Jewkes' Archery AntelopeJewkes' Archery Buck Closeup

With pronghorn, an inch makes a big difference. In this sense, antelope hunting differs quite a bit from most other hunts as we looked over dozens of different bucks every day, trying to judge an inch here, and an inch there.  The majority of the bucks we would see were around 13 inches tall or smaller with small to average prongs and not much mass.  As the day wears on and the desert warms, heat waves make discerning inches at distances over 300 yards nearly impossible, even with good optics. We made the decision to split up opening morning. Cole and Jewkes went one way, while Ben, Dad and I took the other truck down into the canyons where we had seen several good bucks on multiple occasions, hoping that they would be back for the rifle opener.

Pronhorn Buck on Skyline

They weren’t. We drove through the usual haunts of several different bucks, only to find them empty. We did find several 14+ inch bucks early in the morning, one in particular had sweeping horns, but we decided that only 10 minutes into the rifle season, he could live a little longer.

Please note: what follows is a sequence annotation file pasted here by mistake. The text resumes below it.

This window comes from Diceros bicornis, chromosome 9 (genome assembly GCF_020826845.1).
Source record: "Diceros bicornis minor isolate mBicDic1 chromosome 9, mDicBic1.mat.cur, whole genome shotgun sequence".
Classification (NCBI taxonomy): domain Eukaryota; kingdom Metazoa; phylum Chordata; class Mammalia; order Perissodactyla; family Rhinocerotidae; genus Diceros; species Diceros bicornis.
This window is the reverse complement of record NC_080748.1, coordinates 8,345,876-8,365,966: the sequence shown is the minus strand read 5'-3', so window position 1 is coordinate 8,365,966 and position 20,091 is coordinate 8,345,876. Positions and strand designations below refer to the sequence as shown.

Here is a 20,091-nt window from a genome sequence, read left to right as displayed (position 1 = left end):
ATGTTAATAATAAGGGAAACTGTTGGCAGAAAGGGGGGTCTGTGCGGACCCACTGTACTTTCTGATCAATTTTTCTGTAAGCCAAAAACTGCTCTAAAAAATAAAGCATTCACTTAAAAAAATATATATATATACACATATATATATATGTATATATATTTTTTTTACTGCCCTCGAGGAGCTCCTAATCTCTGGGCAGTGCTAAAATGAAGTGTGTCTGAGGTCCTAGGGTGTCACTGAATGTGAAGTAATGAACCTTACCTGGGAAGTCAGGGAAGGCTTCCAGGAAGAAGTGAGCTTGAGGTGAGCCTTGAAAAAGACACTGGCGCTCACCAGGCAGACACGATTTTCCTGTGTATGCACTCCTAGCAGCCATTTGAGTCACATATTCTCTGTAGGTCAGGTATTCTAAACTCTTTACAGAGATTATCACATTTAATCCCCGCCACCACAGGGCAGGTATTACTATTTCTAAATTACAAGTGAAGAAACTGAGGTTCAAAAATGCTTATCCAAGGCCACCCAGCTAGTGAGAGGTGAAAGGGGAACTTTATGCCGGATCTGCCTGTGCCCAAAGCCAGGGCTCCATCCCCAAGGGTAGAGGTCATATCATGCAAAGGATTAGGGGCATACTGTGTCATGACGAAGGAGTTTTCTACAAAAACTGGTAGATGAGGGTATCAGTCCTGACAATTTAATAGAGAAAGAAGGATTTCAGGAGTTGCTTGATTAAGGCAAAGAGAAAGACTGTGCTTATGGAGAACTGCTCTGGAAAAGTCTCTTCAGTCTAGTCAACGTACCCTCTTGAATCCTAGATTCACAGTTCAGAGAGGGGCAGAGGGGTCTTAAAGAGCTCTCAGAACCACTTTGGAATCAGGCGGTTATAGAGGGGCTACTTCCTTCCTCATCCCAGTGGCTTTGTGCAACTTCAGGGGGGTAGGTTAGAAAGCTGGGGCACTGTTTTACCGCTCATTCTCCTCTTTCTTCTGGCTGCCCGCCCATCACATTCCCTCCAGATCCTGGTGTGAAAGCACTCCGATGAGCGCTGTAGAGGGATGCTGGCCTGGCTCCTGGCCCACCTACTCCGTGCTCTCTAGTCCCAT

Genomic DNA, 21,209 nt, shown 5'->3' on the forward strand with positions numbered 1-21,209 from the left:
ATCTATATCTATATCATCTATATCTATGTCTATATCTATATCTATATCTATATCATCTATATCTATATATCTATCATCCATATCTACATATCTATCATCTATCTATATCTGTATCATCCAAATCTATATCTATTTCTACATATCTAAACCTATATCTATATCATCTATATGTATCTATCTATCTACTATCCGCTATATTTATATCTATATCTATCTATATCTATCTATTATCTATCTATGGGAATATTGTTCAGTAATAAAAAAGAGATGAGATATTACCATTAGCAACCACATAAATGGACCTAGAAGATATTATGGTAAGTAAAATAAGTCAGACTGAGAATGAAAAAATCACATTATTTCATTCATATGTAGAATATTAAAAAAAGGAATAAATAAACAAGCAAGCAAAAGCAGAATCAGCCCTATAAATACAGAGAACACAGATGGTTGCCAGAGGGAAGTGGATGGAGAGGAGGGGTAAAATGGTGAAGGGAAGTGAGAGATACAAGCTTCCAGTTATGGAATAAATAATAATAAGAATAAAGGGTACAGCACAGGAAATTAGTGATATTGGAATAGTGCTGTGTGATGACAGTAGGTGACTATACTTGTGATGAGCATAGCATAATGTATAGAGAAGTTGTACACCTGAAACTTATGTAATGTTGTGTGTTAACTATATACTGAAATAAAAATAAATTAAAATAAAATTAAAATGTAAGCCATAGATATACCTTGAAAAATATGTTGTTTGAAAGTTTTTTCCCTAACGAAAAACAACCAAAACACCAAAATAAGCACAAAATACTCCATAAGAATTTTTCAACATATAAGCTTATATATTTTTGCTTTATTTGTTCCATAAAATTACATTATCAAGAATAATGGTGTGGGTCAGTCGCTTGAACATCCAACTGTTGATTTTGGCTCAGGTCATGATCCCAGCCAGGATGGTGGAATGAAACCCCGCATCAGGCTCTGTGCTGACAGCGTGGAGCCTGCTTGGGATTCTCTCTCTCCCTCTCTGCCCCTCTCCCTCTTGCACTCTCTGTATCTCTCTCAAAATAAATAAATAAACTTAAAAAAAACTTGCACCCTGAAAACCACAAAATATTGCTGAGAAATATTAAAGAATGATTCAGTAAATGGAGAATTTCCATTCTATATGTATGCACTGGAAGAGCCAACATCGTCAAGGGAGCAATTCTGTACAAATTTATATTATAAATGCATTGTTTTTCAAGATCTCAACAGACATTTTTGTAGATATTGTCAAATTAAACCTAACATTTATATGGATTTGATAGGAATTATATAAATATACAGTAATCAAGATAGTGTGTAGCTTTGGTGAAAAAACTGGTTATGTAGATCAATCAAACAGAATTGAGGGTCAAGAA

We covered a lot of ground, and finally found a solid buck that warranted a stalk, but he was a mile away and two draws over. We consulted the GPS (thanks to GPS Hunting Maps) and found a road that would bring us close. After a bumpy drive and a stalk of a few hundred yards, we eased our way over the edge of the ridge. The herd had moved several hundred yards west and had us pegged. I rushed to find the buck, rested over a large sagebrush, checked the range, and took the shot. I hit low and the buck trailed his fast moving girlfriends across the draw and up the canyon. I had an incorrect range, and must have picked up some brush somewhere between myself and the buck and missed low because of it.